Imagine a landscape that dramatically changes with the season. In dry months, it is a vast expanse of saline desert. Come monsoon, it transforms into a shallow wetland. The Little Rann of Kutch boasts one of the most fascinating and unusual terrains on earth. Generally speaking, Rann of Kutch is associated with the Greater Rann of Kutch and its neighboring desert the Little Rann of Kutch remains largely hidden. Located roughly 170 km from Ahmedabad in Gujarat, it is spread over a whopping 4,954 sq km.
I visited the Little Rann during the peak winters, which turned out to be the perfect season to explore this place. In summers, the scorching heat makes it almost impossible to meander around this area. You can’t visit here during monsoon (June to September) as well since it gets completely submerged. The preferred months to visit the Little Rann are from October to March. It is accessible through Dasada via Zainabad, roughly 20 km from the Bajana Creek, which is a favorite haunt of migratory birds in the Little Rann. Dasada is close to 3 hours’ drive from Ahmedabad.
This salt desert is a natural home to many forms of wildlife including mammals, desert birds, and reptiles. Apart from wildlife, the Little Rann offers opportunities to get a sneak peek into the well-preserved culture of the local tribes. Plan your sojourn over 3-4 days to make the most of it. Here is a rundown of some of the most interesting things to do and see in the Little Rann of Kutch.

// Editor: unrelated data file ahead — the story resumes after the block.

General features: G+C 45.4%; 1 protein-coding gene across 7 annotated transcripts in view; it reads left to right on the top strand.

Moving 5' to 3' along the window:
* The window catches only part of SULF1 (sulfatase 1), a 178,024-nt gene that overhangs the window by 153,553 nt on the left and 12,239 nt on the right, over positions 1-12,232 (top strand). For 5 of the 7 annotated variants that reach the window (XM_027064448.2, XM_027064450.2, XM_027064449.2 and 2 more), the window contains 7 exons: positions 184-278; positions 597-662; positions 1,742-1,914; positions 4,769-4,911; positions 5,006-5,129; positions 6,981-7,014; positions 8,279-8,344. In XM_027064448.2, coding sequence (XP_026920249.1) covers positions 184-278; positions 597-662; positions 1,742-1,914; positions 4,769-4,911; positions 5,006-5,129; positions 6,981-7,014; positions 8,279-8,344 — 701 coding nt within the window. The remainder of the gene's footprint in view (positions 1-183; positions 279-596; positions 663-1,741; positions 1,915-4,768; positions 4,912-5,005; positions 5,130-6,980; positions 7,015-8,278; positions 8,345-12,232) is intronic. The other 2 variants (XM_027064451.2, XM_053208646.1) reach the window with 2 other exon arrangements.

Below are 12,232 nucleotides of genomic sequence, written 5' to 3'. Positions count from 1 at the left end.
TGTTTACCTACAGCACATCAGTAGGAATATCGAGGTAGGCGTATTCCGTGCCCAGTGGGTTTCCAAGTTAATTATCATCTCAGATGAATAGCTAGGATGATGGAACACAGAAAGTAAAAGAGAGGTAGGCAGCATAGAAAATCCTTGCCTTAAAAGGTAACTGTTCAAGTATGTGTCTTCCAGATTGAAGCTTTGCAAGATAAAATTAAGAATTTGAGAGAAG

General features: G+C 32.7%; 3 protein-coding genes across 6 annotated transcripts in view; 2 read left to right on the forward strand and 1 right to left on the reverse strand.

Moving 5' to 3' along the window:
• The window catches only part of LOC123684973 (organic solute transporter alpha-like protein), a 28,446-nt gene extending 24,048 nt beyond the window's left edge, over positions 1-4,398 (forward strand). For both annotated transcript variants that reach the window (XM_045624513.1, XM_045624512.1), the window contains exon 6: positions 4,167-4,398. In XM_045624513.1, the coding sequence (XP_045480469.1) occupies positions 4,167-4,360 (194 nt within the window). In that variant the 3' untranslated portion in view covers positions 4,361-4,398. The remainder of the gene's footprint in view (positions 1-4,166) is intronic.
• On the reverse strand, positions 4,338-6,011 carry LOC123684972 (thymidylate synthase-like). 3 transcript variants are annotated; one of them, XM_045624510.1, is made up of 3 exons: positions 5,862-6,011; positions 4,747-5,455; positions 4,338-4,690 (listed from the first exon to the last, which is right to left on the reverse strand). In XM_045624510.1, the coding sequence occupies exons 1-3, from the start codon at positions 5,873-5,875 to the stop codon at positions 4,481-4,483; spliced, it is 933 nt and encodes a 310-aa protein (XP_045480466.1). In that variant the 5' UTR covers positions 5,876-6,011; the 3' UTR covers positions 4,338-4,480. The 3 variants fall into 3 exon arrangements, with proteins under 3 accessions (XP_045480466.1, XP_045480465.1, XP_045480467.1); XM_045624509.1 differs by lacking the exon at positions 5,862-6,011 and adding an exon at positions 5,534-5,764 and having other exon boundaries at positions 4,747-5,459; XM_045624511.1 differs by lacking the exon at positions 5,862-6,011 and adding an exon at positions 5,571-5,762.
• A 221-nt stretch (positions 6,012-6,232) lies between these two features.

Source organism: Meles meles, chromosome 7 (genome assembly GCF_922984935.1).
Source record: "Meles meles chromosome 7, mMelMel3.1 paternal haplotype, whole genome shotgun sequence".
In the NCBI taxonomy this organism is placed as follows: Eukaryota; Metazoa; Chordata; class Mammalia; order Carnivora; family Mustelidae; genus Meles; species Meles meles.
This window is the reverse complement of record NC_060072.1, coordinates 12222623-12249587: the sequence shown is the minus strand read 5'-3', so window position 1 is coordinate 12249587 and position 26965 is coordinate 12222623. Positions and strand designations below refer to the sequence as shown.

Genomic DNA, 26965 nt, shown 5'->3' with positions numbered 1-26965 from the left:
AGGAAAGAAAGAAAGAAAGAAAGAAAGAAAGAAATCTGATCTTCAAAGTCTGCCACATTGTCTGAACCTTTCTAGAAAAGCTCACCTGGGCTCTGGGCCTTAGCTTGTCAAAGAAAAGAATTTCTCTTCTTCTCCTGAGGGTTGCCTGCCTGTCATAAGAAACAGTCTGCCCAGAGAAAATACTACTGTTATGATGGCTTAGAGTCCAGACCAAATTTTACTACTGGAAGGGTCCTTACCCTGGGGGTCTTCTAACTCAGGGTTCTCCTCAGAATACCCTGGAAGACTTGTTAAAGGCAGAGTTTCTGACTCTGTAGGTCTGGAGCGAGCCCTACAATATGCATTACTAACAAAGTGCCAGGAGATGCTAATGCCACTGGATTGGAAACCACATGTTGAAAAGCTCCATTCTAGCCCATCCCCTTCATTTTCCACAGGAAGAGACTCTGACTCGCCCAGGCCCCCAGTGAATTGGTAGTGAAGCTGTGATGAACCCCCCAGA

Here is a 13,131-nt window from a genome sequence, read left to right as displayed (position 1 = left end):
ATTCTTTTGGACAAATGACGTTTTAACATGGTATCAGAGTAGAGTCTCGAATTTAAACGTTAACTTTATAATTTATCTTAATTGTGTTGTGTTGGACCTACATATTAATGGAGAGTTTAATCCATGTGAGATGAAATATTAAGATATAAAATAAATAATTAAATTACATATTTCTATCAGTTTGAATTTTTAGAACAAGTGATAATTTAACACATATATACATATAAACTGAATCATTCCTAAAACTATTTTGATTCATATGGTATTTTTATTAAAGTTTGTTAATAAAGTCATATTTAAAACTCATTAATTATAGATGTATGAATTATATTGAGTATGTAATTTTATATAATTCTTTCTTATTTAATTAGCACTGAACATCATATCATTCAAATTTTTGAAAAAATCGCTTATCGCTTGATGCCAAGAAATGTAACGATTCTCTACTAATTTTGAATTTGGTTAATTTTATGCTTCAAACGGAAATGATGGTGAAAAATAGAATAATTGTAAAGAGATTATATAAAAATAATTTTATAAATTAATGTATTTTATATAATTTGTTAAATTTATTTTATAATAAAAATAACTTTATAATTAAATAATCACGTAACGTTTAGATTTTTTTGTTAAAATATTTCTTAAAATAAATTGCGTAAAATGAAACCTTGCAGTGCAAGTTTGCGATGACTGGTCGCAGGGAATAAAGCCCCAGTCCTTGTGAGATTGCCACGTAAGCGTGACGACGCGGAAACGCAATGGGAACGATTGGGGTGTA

The Little Rann starts buzzing with tourists after monsoon from October onwards. You can take an open jeep safari or explore the Rann on a motorcycle or a self-driven vehicle. As our safari vehicle penetrated deeper into the Rann, many hidden wonders of this place kept unfolding before us. The unique topography of the Little Rann is what makes your safari an unforgettable experience.
The choice of safari is completely on you and it is not provided by the Forest Department. Your hotel can arrange a safari for you. It is mandatory to obtain the entry permit from the Forest Office at Zainabad.
At the end of the rainy season, this enormous desert turns into a seasonal wetland, providing an important nesting and breeding ground for migratory birds. Bajana Creek and the adjacent Nawa Talav are the two main sites inside the Little Rann, where migratory birds can be spotted. Greater flamingo, lesser flamingo, common crane, demoiselle crane, pelican, and lark are some of the regular wintering birds here.